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Md. charges opioid maker with major misconduct

Md. charges opioid maker with major misconduct

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Maryland Attorney General Brian Frosh notes that he believes daily fantasy sports constitutes illegal gaming in Maryland, but at times says the General Assembly needs to clarify the law and raises questions about whether new regulations implemented by the Office of the Comptroller ultimately even apply to the daily fantasy industry. (The Daily Record / Maximilian Franz)
Maryland Attorney General Brian Frosh (File photo)

Maryland authorities announced charges Thursday against an Arizona-based drugmaker that they say engaged in a nationwide scheme “characterized by extraordinary misconduct” to boost profits amid the coast-to-coast opioid epidemic.

The office of Attorney General Brian Frosh filed charges against Insys Therapeutics alleging multiple violations of the state’s consumer protection law. The pharmaceutical company makes a highly addictive opioid spray used to manage uncontrollable pain for adult cancer patients, but Frosh says Insys joined with local health care providers in a “calculated scheme” to target non-cancer patients, including those seeking relief from knee or back pain.

More than 90 percent of the spray-based Subsys prescriptions written or filed in Maryland were actually for people who never should have been taking the potent medication made with the synthetic opioid fentanyl, according to the state’s attorney general.

“The allegations against Insys describe a calculated scheme employing doctors, pharmacists, and sales reps to increase profits and market share at the expense of the health and well-being of vulnerable patients,” Frosh said in a statement.

Other U.S. states have sued Insys, some reaching settlements. When asked about the latest charges of deceptive practices, a spokesman for the pharmaceutical company said the drugmaker “generally refrains from commenting about legal proceedings” as a matter of policy.

In Maryland, which has one of the country’s most punishing opioid overdose mortality rates, Frosh’s consumer protection division asserts that Insys provided tens of thousands of dollars to prescribers as inducements to prescribe Subsys to their patients.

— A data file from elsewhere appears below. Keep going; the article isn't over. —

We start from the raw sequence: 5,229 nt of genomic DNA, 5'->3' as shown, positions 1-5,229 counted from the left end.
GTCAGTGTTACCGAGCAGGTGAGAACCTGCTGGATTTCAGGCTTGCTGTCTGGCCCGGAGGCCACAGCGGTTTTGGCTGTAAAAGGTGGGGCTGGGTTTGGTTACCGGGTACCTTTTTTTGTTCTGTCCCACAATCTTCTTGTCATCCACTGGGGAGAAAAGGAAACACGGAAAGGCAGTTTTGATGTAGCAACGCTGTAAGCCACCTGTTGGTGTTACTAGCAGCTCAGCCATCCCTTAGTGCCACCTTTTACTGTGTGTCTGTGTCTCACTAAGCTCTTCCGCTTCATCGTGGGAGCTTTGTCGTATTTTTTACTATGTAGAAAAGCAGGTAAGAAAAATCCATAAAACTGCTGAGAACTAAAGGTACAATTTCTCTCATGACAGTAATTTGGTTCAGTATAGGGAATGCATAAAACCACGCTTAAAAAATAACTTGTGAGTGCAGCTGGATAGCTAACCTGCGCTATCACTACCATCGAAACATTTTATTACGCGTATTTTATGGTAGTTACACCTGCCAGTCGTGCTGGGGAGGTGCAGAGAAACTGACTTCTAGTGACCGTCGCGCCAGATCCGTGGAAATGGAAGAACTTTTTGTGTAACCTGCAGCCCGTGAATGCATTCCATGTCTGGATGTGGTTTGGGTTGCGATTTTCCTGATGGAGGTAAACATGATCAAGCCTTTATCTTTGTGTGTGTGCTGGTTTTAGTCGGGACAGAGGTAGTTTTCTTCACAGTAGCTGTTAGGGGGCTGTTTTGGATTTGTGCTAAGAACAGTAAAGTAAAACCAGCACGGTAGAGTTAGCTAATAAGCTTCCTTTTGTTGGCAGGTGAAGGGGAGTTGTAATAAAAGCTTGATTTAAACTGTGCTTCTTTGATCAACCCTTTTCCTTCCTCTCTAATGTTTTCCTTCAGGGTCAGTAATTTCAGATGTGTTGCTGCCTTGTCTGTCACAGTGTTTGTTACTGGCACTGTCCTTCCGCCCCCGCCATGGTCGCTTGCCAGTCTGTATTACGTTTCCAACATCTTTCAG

Court documents allege that a sham “speaker program” was frequently made up of social events for company employees, pharmacists and others. Events were routinely held at venues “such as strip clubs, restaurants with scantily-clad waitresses and private hotel rooms,” according to the statement of charges.

“Insys would provide large quantities of alcohol and sales managers and representatives would also pay for lavish perks, such as expensive bottles of wine,” the charges say, adding elsewhere: “Insys has engaged in a nationwide unfair and deceptive scheme characterized by extraordinary misconduct.”

The attorney general’s office also alleges that in Maryland and other places across the country, Insys representatives had “inappropriate sexual or other intimate relationships” with prescribers while encouraging them to write Subsys prescriptions. One doctor residing in Maryland even received Subsys for her own personal consumption, they say.

Ultimately, Frosh says the Arizona company derived roughly $20 million from more than 3,000 Subsys prescriptions in Maryland.
Earlier this year, Maryland announced it had notched a record-high number of drug deaths in 2017. The grim milestone was fueled by an alarming increase of fentanyl-related fatalities.

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